FAIRFAX, Va. -- An enthusiastic crowd of northern Virginians welcomed Mitt Romney at an outdoor rally Thursday in Van Dyck Park, where the Republican presidential nominee pledged to help shape world events rather than be at the mercy of them.
Mr. Romney said the country is in mourning after Wednesday's deadly attack on the American consulate in Benghazi, Libya. The former Masaachusetts governor neither bolstered nor backed off his earlier criticism of the Obama administration's reaction time and what he has characterized as an apologetic tone in response to the attack.
Rather, he quickly segued into his standard stump speech by saying a stronger military will bring a strong economy. He promised to work toward energy independence, smarter trade policy, better schools, smaller government and a business-friendly climate.
Fresh off earlier campaign stops in Virginia Beach and Richmond, Mr. Romney aimed to continue opening up a gap in Virginia, where a Gravis Marketing poll this week showed him leading by 49 percent to 44 percent, reversing President Barack Obama's August lead of 44 percent to 40 percent in the same poll.
The president hadn't lost any ground, but Mr. Romney picked up previously undecided voters in this historically Republican state, where last week Mr. Romney aired targeted campaign ads on this theme: "Here in Virginia, we're not better under Barack Obama."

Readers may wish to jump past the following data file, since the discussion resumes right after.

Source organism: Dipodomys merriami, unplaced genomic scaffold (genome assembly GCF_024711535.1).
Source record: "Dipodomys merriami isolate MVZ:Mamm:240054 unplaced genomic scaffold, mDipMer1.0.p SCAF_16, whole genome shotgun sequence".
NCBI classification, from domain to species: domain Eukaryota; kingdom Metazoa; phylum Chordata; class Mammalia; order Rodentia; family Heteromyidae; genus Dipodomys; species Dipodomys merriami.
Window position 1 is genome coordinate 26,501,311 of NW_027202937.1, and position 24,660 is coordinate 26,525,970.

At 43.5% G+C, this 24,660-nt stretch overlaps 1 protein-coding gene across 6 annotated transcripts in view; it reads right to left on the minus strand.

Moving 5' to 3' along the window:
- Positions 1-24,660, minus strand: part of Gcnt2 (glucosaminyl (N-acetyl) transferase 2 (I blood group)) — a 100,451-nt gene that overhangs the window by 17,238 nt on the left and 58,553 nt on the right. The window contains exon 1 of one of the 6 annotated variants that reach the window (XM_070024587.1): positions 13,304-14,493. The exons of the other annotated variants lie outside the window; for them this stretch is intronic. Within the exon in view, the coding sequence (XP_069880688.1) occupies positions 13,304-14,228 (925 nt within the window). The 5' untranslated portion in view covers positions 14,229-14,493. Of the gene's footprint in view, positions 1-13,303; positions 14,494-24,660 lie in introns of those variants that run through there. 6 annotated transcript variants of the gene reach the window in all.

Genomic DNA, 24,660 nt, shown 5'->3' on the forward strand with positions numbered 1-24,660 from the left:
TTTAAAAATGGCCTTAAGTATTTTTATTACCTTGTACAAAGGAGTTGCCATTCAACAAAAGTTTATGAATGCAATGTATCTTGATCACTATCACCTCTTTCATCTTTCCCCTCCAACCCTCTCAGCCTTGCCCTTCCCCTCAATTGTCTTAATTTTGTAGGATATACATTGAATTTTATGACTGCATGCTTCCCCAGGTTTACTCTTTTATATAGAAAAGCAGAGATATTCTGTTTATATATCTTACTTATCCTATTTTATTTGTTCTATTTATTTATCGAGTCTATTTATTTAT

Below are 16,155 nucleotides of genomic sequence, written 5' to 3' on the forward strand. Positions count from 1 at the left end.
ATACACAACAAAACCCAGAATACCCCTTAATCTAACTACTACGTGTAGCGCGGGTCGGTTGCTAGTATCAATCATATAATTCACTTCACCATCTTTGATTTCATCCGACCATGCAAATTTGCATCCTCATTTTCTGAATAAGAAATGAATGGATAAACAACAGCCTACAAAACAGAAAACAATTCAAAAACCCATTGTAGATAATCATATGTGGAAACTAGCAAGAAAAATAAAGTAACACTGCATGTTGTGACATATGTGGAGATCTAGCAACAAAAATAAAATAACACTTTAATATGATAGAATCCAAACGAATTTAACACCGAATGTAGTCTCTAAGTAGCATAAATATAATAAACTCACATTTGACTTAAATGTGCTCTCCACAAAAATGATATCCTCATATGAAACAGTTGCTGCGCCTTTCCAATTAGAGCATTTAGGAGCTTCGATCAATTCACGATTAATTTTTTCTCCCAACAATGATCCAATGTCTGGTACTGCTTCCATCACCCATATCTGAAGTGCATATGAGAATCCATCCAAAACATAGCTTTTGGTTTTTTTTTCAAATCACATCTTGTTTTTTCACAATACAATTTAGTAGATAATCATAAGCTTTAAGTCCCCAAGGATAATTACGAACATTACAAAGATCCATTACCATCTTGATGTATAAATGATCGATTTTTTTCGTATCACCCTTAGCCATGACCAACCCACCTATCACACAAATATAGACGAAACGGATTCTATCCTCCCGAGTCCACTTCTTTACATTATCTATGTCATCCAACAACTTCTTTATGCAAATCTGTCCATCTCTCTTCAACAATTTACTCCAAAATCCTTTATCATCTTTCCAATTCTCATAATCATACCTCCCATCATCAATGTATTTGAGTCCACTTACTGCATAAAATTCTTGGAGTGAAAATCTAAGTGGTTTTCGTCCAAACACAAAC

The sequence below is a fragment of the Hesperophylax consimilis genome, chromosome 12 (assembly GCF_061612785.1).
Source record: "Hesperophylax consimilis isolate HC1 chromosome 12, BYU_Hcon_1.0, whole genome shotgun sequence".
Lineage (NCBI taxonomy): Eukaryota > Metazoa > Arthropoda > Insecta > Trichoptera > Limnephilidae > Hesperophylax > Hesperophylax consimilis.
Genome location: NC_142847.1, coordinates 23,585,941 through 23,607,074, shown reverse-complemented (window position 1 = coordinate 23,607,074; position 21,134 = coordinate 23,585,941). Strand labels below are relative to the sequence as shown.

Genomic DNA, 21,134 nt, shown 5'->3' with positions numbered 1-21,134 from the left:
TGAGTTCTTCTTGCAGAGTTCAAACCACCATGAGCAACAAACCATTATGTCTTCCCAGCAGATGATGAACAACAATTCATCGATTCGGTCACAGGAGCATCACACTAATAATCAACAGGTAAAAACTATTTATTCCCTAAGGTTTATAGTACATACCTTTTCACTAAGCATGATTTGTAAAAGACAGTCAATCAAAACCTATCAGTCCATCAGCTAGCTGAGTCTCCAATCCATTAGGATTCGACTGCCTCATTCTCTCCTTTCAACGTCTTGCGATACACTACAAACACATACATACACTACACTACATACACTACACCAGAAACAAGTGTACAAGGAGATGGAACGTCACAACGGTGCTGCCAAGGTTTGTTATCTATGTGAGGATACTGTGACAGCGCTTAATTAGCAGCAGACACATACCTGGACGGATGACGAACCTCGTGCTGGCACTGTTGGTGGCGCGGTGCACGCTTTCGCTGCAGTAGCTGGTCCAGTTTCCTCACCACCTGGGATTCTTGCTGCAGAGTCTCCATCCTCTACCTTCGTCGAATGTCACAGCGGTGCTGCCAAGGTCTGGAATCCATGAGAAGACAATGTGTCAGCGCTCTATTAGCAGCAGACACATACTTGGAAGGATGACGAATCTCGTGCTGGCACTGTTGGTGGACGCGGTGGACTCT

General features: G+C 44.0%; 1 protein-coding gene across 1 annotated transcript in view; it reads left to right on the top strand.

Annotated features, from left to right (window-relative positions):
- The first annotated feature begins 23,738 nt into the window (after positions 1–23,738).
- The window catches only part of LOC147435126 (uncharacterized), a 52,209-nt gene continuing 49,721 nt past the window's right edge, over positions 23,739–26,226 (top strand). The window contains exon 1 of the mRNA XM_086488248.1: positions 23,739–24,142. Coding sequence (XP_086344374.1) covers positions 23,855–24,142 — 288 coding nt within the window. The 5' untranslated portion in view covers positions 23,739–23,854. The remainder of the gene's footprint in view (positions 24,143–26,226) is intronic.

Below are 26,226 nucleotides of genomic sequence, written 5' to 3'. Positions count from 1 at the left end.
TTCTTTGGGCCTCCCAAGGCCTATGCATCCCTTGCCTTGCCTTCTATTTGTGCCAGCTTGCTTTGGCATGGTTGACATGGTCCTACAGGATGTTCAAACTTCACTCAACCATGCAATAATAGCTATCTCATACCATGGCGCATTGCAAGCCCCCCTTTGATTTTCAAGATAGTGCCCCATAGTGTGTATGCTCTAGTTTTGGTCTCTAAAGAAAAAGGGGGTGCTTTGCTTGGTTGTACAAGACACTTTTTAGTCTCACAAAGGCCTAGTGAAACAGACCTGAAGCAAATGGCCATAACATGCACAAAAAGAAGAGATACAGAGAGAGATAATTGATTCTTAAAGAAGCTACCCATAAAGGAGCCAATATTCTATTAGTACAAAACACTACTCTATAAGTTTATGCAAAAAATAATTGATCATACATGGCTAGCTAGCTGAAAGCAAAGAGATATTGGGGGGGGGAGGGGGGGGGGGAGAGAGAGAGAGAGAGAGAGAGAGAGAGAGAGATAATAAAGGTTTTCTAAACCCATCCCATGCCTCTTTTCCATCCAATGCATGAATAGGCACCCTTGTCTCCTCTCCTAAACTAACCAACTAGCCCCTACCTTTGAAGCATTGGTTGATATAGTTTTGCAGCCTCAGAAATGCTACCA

Rep. Paul Ryan, R-Wis., Mr. Romney's running mate, is continuing the campaign's hard push through the state today with a stump speech in Rockingham County and a fundraiser in Roanoke. It will be his fifth visit to Virginia since being chosen by Mr. Romney, who has visited Virginia nine times since February.
The Obama campaign, meanwhile, is trying to reclaim Virginia by sending first lady Michelle Obama to headline campaign events in Richmond and Fredericksburg. Since May, the president, Mrs. Obama and Vice President Joe Biden have made a combined 15 visits to Virginia.
The campaign flurry bolsters Virginia's status as crucial in this election. With 13 electoral votes and enough swing voters to make a difference in a tight race, this battleground state is a prime target that both campaigns believe to be up for grabs.
According to the Romney campaign, about 2,700 people attended the Van Dyck Park rally. Four years ago, Arizona Sen. John McCain and then-Alaska Gov. Sarah Palin, the GOP ticket, drew at least 15,000 -- and possibly as many as 23,000, according to some published reports -- to a rally at the same park.
Gretchen Nagy, a retired Virginia teacher who grew up in Mt. Lebanon, said she is supporting Mr. Romney because of his positions on social issues such as abortion and federally funded contraception.
She's also looking to him to scale back Mr. Obama's Affordable Care Act. "It's going to affect a lot of us, because we're not going to be able to get as good care," she said. "I'm afraid of what will happen" if the law isn't repealed.
Mostly, she supports Mr. Romney because she thinks the president has failed: "I just don't think Obama has done a good job."
Another retired teacher, Joan Quill of Fairfax, said Mr. Romney gave a thoughtful speech, but she's looking forward to the presidential debates next month, when she expects he'll have to say more about foreign policy.
"I want to hear him talk about how he's going to handle crises [such as the consulate attack in Libya] more," she said. She also wants him to elaborate on his immigration stance and distinguish that from the president's by letting voters know that he'll put U.S. interests ahead of the United Nation's, whose members tend to avoid interventionism.nation - electionspresident
Washington Bureau Chief Tracie Mauriello: firstname.lastname@example.org or 703-996-9292.